How Do Rape, Incest, and Threat to the Mother’s Life Affect Your Pro-Life Stance?


Audio Transcript

Andrew in Naples, Florida asks, “Pastor John, do your pro-life convictions change when it comes to situations involving rape, incest, or matters of a mother’s life?” Obviously these are hard questions, and even pro-life politicians stumble here. Do your pro-life views change in these circumstances?

Well, they are hard questions, and by “hard” I don’t necessarily mean hard to answer. I mean hard to live with. And the women here are the ones who bear the greatest weight, because the baby is in her, not in the boyfriend, or the rapist.

And this is why it is so troubling when abortion is justified for equality’s sake, which is what our president says repeatedly. It just galls me that — in front of his daughters — he would say that equal rights for women means that they must have access to abortion, which really means equal rights to have sex outside of marriage without any more consequences than the man has. That is what he means, which is horrific to say, but that is another issue.

The Baby Is Not the Criminal

The question asked is: Suppose a woman is attacked or, say, drunk at a party or something, and now she is pregnant and didn’t want to be pregnant. The baby is going to change everything in her life. The guy was either an ugly brute or a manipulator. So what should she do? My answer, as hard as it may be, is that the baby didn’t do anything wrong. And we are asking that the baby be penalized here as well as the mother if there is an abortion. So I would say no: rape and incest ought not be a warrant for killing the baby. The baby is not the criminal here. The guy needs to be criminalized, not the baby.

And I would add this. It is horrific for a woman to be raped, say, and then to feel the burden of a pregnancy that was totally outside her plan and desire, but I recently read a survey of hundreds of women who had carried a baby to term, babies who had been conceived in that kind of situation — virtually none of the women regretted it, whereas many of the women who got an abortion felt pangs of regret.

Here is the reason, I think. When the horror begins to die down of what just happened, and that this baby in her was conceived in that kind of ugly, hostile way, she still says, “It is my baby. It is my baby,” just as if her husband had conceived the baby. Yes, it was conceived by a man whom she didn’t want to have anything to do with, but the baby is hers just like it would be hers if it was conceived by her husband. The woman feels that deep down, and I would just say there are ways forward, whether by caring for the baby herself or giving the baby to a loving family because she is in a situation where she can’t raise it, that would be less damaging to her soul than if the baby were taken.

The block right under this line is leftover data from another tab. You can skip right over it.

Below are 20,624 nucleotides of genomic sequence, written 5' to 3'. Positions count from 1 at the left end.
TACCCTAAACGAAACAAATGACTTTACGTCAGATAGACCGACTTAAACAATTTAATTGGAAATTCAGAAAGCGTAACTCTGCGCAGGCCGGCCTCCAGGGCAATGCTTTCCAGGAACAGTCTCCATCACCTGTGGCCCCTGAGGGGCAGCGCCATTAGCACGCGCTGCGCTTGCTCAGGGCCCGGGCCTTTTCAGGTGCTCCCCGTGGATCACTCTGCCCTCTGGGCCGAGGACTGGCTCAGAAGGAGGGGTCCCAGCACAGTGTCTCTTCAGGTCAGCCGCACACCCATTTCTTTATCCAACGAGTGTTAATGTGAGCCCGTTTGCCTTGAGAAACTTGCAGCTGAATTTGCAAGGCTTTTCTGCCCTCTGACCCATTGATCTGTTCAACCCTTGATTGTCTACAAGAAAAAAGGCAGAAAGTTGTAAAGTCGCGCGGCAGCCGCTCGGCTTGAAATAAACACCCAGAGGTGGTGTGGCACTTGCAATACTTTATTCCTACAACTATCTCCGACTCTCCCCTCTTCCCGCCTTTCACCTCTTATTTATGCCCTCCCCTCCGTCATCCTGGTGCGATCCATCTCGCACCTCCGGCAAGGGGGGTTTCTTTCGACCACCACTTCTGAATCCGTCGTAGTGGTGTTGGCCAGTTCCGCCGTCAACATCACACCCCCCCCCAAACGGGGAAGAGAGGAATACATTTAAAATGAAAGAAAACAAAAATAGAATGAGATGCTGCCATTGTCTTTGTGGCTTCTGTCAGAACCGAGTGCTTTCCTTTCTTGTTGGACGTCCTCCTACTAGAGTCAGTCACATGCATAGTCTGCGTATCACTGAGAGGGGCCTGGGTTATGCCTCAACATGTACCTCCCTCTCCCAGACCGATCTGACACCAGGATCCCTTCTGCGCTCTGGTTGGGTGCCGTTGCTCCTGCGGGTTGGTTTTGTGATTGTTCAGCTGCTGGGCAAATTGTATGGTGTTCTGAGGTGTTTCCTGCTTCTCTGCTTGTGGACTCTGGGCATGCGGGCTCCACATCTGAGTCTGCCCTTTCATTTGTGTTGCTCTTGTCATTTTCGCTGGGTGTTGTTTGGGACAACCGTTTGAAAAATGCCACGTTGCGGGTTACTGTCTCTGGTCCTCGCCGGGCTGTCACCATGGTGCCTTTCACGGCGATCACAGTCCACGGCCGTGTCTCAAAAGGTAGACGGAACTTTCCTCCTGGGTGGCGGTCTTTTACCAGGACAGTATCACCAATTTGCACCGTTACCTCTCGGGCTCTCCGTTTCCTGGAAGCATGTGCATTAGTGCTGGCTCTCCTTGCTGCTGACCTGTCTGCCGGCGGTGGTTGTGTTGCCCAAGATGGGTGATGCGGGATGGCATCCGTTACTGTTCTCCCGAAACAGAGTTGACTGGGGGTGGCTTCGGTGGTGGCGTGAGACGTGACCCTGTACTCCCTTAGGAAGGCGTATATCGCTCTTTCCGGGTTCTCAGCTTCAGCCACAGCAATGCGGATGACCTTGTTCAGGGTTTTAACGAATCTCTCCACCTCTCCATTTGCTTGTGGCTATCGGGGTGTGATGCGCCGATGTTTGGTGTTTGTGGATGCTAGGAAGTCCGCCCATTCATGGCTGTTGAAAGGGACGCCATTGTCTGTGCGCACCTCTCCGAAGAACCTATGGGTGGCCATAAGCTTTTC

Jeopardized Health of the Mother

How about in the situation of a mother whose life is in risk because of the pregnancy? What would you say in that case?

Yes, that is there. There are issues there that are really difficult, and it takes a doctor to be able to point out the nature of some of these risks. For example, there are ectopic pregnancies where the it is not possible for the baby to live because it is growing outside of the womb. The baby is alive now, but the baby cannot grow in that kind of situation, and if you leave it, it could imperil the mother’s life. Now in that kind of situation, with the certain death of the baby taking the mother’s life with the baby, you are forced to ask, what would you do? And I would yield. I would just say, “No. We don’t want to lose two here. Better to lose one than two in that case, to take the baby from the situation where the baby cannot possibly live and could kill the mother while it is dying.”

There are other situations that concern the mother’s health. Say she has cancer or something and the doctor says, “You know, to carry this pregnancy through could imperil your own life.” Many women have said — and I think, rightly — “I will risk it. I don’t want to take my baby’s life because of the possibility that I will lose my life.” And some women have lost their lives in childbirth and many times they haven’t. And so I don’t think it is obvious, then, that every risk a mother is put in warrants the baby’s life being taken.

Wise Risk Is Right

And where that line is between a certain death for mom, for the baby, and all the risks, that is really tough, and I am going to have to lean heavy on the wisdom of Christian doctors to help me discern. Really, “Is this a death sentence for mom, or is it not?”

And this gets down to that whole issue of right and wrong risks. I would rather just leave the principle there that it is a beautiful thing that a mom would risk her life for the sake of her child, but I don’t think a sure death sentence would be required for mom.